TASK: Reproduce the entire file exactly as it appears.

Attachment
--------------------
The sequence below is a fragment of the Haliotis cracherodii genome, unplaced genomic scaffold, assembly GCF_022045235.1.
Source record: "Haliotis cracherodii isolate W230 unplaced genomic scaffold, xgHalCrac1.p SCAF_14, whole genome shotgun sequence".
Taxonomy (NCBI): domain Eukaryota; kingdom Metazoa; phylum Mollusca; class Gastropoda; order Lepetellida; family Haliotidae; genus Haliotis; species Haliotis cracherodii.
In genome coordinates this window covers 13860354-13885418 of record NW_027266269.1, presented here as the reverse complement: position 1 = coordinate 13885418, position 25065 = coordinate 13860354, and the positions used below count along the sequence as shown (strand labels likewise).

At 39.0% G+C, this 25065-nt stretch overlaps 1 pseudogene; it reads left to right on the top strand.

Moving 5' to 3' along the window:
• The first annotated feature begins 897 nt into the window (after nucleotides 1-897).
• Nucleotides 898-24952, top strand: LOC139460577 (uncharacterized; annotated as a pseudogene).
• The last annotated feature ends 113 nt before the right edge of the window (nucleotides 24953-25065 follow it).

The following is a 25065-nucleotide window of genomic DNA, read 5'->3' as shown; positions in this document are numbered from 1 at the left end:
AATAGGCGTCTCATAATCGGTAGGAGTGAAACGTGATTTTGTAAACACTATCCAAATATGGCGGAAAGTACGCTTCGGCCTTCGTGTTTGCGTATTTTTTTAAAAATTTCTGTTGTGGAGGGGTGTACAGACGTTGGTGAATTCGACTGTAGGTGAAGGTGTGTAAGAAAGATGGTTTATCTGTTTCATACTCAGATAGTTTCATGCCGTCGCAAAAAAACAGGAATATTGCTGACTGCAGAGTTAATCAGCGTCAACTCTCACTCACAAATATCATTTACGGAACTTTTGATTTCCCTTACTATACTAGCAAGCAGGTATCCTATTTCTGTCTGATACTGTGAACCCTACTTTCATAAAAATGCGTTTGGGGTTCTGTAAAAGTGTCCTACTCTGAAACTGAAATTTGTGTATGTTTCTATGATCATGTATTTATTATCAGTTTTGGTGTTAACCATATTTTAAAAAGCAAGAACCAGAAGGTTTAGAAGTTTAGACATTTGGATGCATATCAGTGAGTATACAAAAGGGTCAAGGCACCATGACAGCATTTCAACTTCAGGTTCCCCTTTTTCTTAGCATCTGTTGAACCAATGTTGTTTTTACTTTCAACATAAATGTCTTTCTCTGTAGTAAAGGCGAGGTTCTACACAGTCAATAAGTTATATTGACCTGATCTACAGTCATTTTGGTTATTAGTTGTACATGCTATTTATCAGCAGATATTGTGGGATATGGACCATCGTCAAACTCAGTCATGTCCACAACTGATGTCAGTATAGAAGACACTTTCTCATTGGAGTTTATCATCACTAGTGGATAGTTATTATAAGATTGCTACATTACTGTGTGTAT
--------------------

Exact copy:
The sequence below is a fragment of the Haliotis cracherodii genome, unplaced genomic scaffold, assembly GCF_022045235.1.
Source record: "Haliotis cracherodii isolate W230 unplaced genomic scaffold, xgHalCrac1.p SCAF_14, whole genome shotgun sequence".
Taxonomy (NCBI): domain Eukaryota; kingdom Metazoa; phylum Mollusca; class Gastropoda; order Lepetellida; family Haliotidae; genus Haliotis; species Haliotis cracherodii.
In genome coordinates this window covers 13860354-13885418 of record NW_027266269.1, presented here as the reverse complement: position 1 = coordinate 13885418, position 25065 = coordinate 13860354, and the positions used below count along the sequence as shown (strand labels likewise).

At 39.0% G+C, this 25065-nt stretch overlaps 1 pseudogene; it reads left to right on the top strand.

Moving 5' to 3' along the window:
• The first annotated feature begins 897 nt into the window (after nucleotides 1-897).
• Nucleotides 898-24952, top strand: LOC139460577 (uncharacterized; annotated as a pseudogene).
• The last annotated feature ends 113 nt before the right edge of the window (nucleotides 24953-25065 follow it).

The following is a 25065-nucleotide window of genomic DNA, read 5'->3' as shown; positions in this document are numbered from 1 at the left end:
AATAGGCGTCTCATAATCGGTAGGAGTGAAACGTGATTTTGTAAACACTATCCAAATATGGCGGAAAGTACGCTTCGGCCTTCGTGTTTGCGTATTTTTTTAAAAATTTCTGTTGTGGAGGGGTGTACAGACGTTGGTGAATTCGACTGTAGGTGAAGGTGTGTAAGAAAGATGGTTTATCTGTTTCATACTCAGATAGTTTCATGCCGTCGCAAAAAAACAGGAATATTGCTGACTGCAGAGTTAATCAGCGTCAACTCTCACTCACAAATATCATTTACGGAACTTTTGATTTCCCTTACTATACTAGCAAGCAGGTATCCTATTTCTGTCTGATACTGTGAACCCTACTTTCATAAAAATGCGTTTGGGGTTCTGTAAAAGTGTCCTACTCTGAAACTGAAATTTGTGTATGTTTCTATGATCATGTATTTATTATCAGTTTTGGTGTTAACCATATTTTAAAAAGCAAGAACCAGAAGGTTTAGAAGTTTAGACATTTGGATGCATATCAGTGAGTATACAAAAGGGTCAAGGCACCATGACAGCATTTCAACTTCAGGTTCCCCTTTTTCTTAGCATCTGTTGAACCAATGTTGTTTTTACTTTCAACATAAATGTCTTTCTCTGTAGTAAAGGCGAGGTTCTACACAGTCAATAAGTTATATTGACCTGATCTACAGTCATTTTGGTTATTAGTTGTACATGCTATTTATCAGCAGATATTGTGGGATATGGACCATCGTCAAACTCAGTCATGTCCACAACTGATGTCAGTATAGAAGACACTTTCTCATTGGAGTTTATCATCACTAGTGGATAGTTATTATAAGATTGCTACATTACTGTGTGTAT